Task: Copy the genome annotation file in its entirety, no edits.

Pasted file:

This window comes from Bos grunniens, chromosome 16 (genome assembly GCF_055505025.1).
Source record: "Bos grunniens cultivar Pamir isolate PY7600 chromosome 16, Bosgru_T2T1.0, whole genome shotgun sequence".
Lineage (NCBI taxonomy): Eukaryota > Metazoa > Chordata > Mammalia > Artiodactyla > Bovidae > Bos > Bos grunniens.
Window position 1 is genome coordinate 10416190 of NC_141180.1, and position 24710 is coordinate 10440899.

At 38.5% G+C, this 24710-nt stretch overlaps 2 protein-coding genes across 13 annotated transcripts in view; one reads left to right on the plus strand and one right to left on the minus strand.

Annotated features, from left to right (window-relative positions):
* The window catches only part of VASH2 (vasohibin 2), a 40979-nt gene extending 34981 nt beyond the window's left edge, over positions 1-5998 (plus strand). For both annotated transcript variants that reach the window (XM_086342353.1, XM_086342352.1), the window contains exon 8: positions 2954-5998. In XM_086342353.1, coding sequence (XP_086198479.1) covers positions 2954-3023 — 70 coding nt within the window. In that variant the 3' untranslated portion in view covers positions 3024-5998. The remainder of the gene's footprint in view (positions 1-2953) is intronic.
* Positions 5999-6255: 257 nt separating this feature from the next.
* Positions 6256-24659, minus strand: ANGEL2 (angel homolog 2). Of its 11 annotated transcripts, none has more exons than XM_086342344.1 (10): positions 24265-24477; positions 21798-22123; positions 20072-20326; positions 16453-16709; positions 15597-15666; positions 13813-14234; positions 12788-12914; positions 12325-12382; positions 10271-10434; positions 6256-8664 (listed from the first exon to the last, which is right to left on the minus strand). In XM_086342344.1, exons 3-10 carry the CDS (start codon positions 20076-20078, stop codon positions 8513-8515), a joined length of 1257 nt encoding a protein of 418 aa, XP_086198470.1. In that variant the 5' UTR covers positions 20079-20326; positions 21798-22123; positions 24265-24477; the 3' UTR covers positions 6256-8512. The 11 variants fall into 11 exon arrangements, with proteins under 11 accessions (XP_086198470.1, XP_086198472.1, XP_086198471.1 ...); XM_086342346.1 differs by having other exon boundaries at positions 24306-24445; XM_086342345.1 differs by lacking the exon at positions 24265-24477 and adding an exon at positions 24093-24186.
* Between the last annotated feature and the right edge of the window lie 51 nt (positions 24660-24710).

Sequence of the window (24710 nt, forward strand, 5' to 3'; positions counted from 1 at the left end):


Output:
This window comes from Bos grunniens, chromosome 16 (genome assembly GCF_055505025.1).
Source record: "Bos grunniens cultivar Pamir isolate PY7600 chromosome 16, Bosgru_T2T1.0, whole genome shotgun sequence".
Lineage (NCBI taxonomy): Eukaryota > Metazoa > Chordata > Mammalia > Artiodactyla > Bovidae > Bos > Bos grunniens.
Window position 1 is genome coordinate 10416190 of NC_141180.1, and position 24710 is coordinate 10440899.

At 38.5% G+C, this 24710-nt stretch overlaps 2 protein-coding genes across 13 annotated transcripts in view; one reads left to right on the plus strand and one right to left on the minus strand.

Annotated features, from left to right (window-relative positions):
* The window catches only part of VASH2 (vasohibin 2), a 40979-nt gene extending 34981 nt beyond the window's left edge, over positions 1-5998 (plus strand). For both annotated transcript variants that reach the window (XM_086342353.1, XM_086342352.1), the window contains exon 8: positions 2954-5998. In XM_086342353.1, coding sequence (XP_086198479.1) covers positions 2954-3023 — 70 coding nt within the window. In that variant the 3' untranslated portion in view covers positions 3024-5998. The remainder of the gene's footprint in view (positions 1-2953) is intronic.
* Positions 5999-6255: 257 nt separating this feature from the next.
* Positions 6256-24659, minus strand: ANGEL2 (angel homolog 2). Of its 11 annotated transcripts, none has more exons than XM_086342344.1 (10): positions 24265-24477; positions 21798-22123; positions 20072-20326; positions 16453-16709; positions 15597-15666; positions 13813-14234; positions 12788-12914; positions 12325-12382; positions 10271-10434; positions 6256-8664 (listed from the first exon to the last, which is right to left on the minus strand). In XM_086342344.1, exons 3-10 carry the CDS (start codon positions 20076-20078, stop codon positions 8513-8515), a joined length of 1257 nt encoding a protein of 418 aa, XP_086198470.1. In that variant the 5' UTR covers positions 20079-20326; positions 21798-22123; positions 24265-24477; the 3' UTR covers positions 6256-8512. The 11 variants fall into 11 exon arrangements, with proteins under 11 accessions (XP_086198470.1, XP_086198472.1, XP_086198471.1 ...); XM_086342346.1 differs by having other exon boundaries at positions 24306-24445; XM_086342345.1 differs by lacking the exon at positions 24265-24477 and adding an exon at positions 24093-24186.
* Between the last annotated feature and the right edge of the window lie 51 nt (positions 24660-24710).

Sequence of the window (24710 nt, forward strand, 5' to 3'; positions counted from 1 at the left end):